• From the Associated Press:
"The nation’s employers added a robust 216,000 jobs last month, the latest sign that the American job market remains resilient even in the face of sharply higher interest rates.
"Friday’s report from the Labor Department showed that December’s job gain exceeded the 173,000 that were added in November. The unemployment rate was unchanged at 3.7% — the 23rd straight month that joblessness has remained below 4%.
"Some details of the report, though, may disappoint the inflation fighters at the Federal Reserve, who might now be inclined to delay any cuts in their benchmark interest rate. Average hourly wages rose 4.1% from a year earlier, up from a 4% gain in November, which could make it harder for the Fed to slow inflation back to its 2% target.
"And the proportion of people who either have a job or are looking for one fell to 62.5%, the lowest level since February. The Fed prefers having more people in the labor force to help ease pressure on companies to sharply boost pay to attract or retain workers and to then pass those high labor costs on to consumers by raising prices.
"Despite the low unemployment and cooling inflation, polls show that many Americans are dissatisfied with the economy. That disconnect, which will likely be an issue in the 2024 elections, has puzzled economists and political analysts."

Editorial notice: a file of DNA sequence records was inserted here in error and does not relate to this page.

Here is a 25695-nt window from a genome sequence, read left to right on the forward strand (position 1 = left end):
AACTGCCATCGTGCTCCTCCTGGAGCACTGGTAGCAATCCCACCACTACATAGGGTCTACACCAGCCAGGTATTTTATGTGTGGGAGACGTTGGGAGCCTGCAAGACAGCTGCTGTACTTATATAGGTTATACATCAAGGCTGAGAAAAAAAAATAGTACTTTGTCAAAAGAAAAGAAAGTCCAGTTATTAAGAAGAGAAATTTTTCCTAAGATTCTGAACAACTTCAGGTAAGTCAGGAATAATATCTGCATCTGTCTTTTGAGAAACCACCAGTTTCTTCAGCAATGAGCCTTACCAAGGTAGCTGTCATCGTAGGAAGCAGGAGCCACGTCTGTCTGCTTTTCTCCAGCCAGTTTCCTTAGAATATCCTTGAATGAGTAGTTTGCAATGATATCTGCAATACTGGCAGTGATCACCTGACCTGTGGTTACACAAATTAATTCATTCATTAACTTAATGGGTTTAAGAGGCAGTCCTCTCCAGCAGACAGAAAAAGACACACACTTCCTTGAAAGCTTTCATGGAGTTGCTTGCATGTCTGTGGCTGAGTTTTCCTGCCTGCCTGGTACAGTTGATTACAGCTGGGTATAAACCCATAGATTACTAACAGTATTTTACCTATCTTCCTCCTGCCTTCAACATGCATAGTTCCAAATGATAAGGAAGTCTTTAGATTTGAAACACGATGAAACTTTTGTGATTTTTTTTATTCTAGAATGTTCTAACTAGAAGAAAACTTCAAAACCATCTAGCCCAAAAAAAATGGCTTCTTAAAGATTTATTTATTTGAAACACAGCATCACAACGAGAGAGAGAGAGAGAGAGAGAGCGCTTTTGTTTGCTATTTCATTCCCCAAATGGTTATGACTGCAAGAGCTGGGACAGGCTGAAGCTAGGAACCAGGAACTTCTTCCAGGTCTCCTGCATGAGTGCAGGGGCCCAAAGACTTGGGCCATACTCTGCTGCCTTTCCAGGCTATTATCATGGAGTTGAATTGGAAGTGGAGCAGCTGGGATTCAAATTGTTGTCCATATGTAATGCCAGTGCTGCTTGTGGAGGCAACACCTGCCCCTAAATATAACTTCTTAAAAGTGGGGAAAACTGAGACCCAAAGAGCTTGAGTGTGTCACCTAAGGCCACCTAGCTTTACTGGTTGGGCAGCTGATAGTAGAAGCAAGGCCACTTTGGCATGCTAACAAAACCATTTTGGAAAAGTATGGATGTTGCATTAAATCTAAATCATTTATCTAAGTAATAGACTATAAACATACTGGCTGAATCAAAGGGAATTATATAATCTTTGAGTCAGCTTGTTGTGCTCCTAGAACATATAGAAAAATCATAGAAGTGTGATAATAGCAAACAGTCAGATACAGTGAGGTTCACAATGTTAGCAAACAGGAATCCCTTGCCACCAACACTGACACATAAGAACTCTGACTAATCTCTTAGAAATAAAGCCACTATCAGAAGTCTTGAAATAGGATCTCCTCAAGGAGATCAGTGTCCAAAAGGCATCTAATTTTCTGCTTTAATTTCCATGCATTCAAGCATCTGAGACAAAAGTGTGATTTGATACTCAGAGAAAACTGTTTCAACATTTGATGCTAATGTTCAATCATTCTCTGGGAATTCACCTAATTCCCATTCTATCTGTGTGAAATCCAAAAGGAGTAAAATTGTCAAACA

• From Fox Business:
"Sales of sugary drinks plummeted by about one-third across five U.S. cities after they started taxing those products, a study published Friday found.
"Soda taxes adopted in each city pushed sugar-sweetened beverage (SSB) prices up and led to a decline in sales that lasted as policymakers intended, according to the study published in the journal JAMA Health Forum.
"Researchers say their findings show soda taxes are an effective policy tool to help consumers cut down on their sugar intake, but the beverage industry opposes them.
"The five U.S. cities examined were Boulder, Colorado; Philadelphia; Oakland, California; Seattle and San Francisco. Tax amounts levied on sugary drinks in these cities ranged from 1 to 2 cents per ounce. For a 2-liter bottle of soda, that adds as much as an extra $1.36 in taxes to the price."